Building A Paid App For Firefox OS

At first glance the Firefox Marketplace for Firefox OS may look similar to the Apple Store or Google Play Store but there is a key difference: it does not lock you into Mozilla or lock you into your Firefox OS phone. It enables you to sell a web app that will run on any open web device by way of the receipt protocol. Non-Mozilla marketplaces can participate in selling apps on Firefox OS out of the box by implementing the receipt format and users won’t notice anything different when running a paid app from either store.

When other devices support the receipt protocol then theoretically you could pay for an app once and run it everywhere. There is, of course, a chicken vs. egg problem here so Mozilla hopes to be the egg that helps prove out the decentralized receipt concept and iterate on the protocol. Mozilla invites other vendors to help us work on getting receipts right so that paid apps are as portable and “webby” as possible.

For Developers

It’s the responsibility of each paid app to validate its own receipt. If you’re a developer thinking about selling your app on Firefox OS, this post should give you a head start on implementing the receipt validation bits. This post may also be interesting for those who wish to build a compliant web runtime or a compliant marketplace.

The navigator.mozApps JavaScript API exposes device receipts to your application. The simplest way to validate a receipt is to include a client side library like receiptverifier.js and use the hosted verification service URL found in the receipt. The receiptverifer docs go into detail but it’s as easy as calling this JavaScript code when your app starts up:

mozmarket.receipts.Prompter({
  storeURL: "https://marketplace.firefox.com/app/your-app",
  supportHTML: 'email you@yourapp.com',
  verify: true
});

That’s it! This is a high-level shortcut that also displays a prompt on the screen within your app if the receipt is missing or invalid. The docs for the verifier show how to do low-level validation.

For a more complete example, you can check out the code to the Private Yacht app which we’ve been using in testing. This app shows you how to do client side checking with the receiptverifier.js library as well as server side checking via Node.js. We also have a Python library (and one specifically for Django) that you can use on a server to check receipts.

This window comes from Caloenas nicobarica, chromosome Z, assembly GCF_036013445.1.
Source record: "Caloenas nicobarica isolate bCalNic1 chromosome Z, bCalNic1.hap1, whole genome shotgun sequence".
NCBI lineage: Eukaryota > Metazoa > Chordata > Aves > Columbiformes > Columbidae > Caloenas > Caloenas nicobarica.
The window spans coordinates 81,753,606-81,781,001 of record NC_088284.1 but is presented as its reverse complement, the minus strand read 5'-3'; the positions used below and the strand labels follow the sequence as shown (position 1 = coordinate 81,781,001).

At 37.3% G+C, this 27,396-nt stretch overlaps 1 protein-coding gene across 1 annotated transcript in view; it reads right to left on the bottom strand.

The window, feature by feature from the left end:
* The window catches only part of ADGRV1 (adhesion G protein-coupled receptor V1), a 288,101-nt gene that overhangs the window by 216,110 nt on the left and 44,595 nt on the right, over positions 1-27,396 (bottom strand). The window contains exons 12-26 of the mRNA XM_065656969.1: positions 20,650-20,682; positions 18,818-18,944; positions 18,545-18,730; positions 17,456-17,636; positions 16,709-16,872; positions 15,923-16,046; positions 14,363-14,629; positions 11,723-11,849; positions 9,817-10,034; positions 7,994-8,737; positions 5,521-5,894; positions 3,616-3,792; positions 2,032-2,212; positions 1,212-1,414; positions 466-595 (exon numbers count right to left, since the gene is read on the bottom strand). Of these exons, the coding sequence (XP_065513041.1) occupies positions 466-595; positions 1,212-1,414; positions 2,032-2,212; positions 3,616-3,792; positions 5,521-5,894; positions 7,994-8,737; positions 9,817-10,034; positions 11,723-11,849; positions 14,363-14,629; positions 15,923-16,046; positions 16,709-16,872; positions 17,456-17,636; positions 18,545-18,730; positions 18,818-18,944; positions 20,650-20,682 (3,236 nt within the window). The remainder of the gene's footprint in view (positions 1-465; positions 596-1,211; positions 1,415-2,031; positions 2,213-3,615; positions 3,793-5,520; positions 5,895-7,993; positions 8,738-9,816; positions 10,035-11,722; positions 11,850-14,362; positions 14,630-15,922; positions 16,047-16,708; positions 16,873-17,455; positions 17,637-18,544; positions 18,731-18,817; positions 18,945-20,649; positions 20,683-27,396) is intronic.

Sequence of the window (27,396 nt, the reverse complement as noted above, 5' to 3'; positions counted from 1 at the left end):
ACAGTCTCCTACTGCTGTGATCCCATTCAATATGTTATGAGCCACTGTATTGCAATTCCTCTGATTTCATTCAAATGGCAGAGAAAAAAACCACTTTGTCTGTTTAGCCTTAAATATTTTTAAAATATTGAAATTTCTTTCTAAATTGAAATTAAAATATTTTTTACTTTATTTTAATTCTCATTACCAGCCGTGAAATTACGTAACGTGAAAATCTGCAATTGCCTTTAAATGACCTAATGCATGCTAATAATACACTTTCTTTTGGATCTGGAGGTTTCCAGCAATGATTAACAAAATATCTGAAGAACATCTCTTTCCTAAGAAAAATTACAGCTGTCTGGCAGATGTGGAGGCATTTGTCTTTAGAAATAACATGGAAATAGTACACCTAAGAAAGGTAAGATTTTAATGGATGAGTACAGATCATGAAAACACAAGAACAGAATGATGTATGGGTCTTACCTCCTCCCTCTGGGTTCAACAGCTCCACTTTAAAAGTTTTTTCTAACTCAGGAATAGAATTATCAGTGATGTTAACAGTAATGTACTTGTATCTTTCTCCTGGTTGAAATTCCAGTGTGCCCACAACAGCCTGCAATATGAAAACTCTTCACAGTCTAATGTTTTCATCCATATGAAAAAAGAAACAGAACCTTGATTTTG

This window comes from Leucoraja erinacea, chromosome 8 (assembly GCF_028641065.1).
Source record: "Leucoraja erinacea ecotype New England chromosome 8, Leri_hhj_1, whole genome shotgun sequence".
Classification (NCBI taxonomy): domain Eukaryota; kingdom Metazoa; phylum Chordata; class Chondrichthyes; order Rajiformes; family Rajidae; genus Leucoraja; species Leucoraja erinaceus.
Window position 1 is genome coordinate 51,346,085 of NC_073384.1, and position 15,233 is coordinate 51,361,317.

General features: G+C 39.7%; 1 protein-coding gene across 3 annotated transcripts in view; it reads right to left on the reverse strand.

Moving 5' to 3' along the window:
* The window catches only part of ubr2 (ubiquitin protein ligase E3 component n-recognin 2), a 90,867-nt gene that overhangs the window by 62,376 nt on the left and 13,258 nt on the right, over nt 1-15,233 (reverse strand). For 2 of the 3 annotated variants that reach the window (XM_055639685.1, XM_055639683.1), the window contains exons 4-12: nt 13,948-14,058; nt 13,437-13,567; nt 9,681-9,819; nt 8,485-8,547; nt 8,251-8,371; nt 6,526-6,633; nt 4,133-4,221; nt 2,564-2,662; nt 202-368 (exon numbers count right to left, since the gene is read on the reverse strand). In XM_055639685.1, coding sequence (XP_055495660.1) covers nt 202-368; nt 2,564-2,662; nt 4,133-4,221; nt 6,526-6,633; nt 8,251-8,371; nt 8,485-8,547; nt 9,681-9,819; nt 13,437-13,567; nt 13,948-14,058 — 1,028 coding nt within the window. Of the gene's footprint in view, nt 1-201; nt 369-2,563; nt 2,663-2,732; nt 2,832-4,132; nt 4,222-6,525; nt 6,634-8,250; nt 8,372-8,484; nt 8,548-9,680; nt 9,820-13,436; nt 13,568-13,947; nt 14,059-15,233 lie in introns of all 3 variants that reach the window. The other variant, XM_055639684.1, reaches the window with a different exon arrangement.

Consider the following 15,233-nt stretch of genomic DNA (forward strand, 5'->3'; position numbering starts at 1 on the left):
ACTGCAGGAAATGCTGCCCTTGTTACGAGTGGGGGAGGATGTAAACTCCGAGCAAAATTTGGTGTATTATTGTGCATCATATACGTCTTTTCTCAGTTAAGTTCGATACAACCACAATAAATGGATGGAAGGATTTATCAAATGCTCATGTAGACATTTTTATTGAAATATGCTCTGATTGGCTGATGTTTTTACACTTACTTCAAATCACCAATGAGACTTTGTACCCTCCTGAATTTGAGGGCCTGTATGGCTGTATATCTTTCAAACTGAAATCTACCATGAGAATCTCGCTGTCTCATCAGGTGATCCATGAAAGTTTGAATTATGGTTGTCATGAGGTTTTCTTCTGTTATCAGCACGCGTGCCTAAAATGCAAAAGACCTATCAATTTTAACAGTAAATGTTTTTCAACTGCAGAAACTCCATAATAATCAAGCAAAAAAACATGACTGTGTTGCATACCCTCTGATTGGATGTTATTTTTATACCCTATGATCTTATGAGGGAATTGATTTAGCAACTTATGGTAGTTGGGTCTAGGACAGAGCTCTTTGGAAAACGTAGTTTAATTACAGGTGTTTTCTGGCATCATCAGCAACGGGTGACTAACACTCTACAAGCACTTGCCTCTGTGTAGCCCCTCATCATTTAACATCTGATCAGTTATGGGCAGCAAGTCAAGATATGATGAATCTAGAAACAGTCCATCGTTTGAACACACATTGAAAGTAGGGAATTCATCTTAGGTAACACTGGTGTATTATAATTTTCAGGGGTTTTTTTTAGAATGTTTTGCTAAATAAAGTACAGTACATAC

How does it work? Each receipt is a mash up of JSON Web Tokens. One of the properties is a link to a hosted verification service that you can use to check the receipt. You also have the option of verifying receipts offline but this requires periodic key synchronization and some details like refund and reissue handling are not well supported yet for offline validation.

By default, a receipt is only allowed to originate from one of the store URLs in the installs_allowed_from parameter in your app’s manifest. As a developer you’ll create explicit payout relationships with each marketplace and will thus want to limit who can claim to sell your app. This acts as a whitelist for who can provide receipts for your app. Due to the loose nature of client side JavaScript, you can get tighter control over this whitelist by validating receipts server side (that is, on your own app server).

Paid apps for Firefox Marketplace aren’t fully live yet but they’re coming very soon. If you integrate a receipt checker into your app now, you’ll be ready when the submission flow supports payments.

Fraud Protection

Enabling any party on the web to sell apps is crucial to Mozilla’s vision of open web apps. However, making receipts decentralized while fully protecting app assets (without DRM) is challenging. There are currently attacks users can use in their clients, like a DNS proxy, to access paid apps but there is mitigation to this with CSP, CORS, and HSTS, just to name a few. The state of today’s paid iOS / Android apps is actually not much different. There is an open issue right now that will help make marketplace whitelists more effective and Mozilla expects to evolve the system further as more developers and more stores participate. Switching to a signed, packaged app may also offer another layer of asset protection but this was designed more to address permission issues.

As always, if you run into issues please file bugs! If it’s an Apps platform bug select Core (component: DOM: Apps) or select Marketplace (component: Payments/Refunds).

View full post on Mozilla Hacks – the Web developer blog

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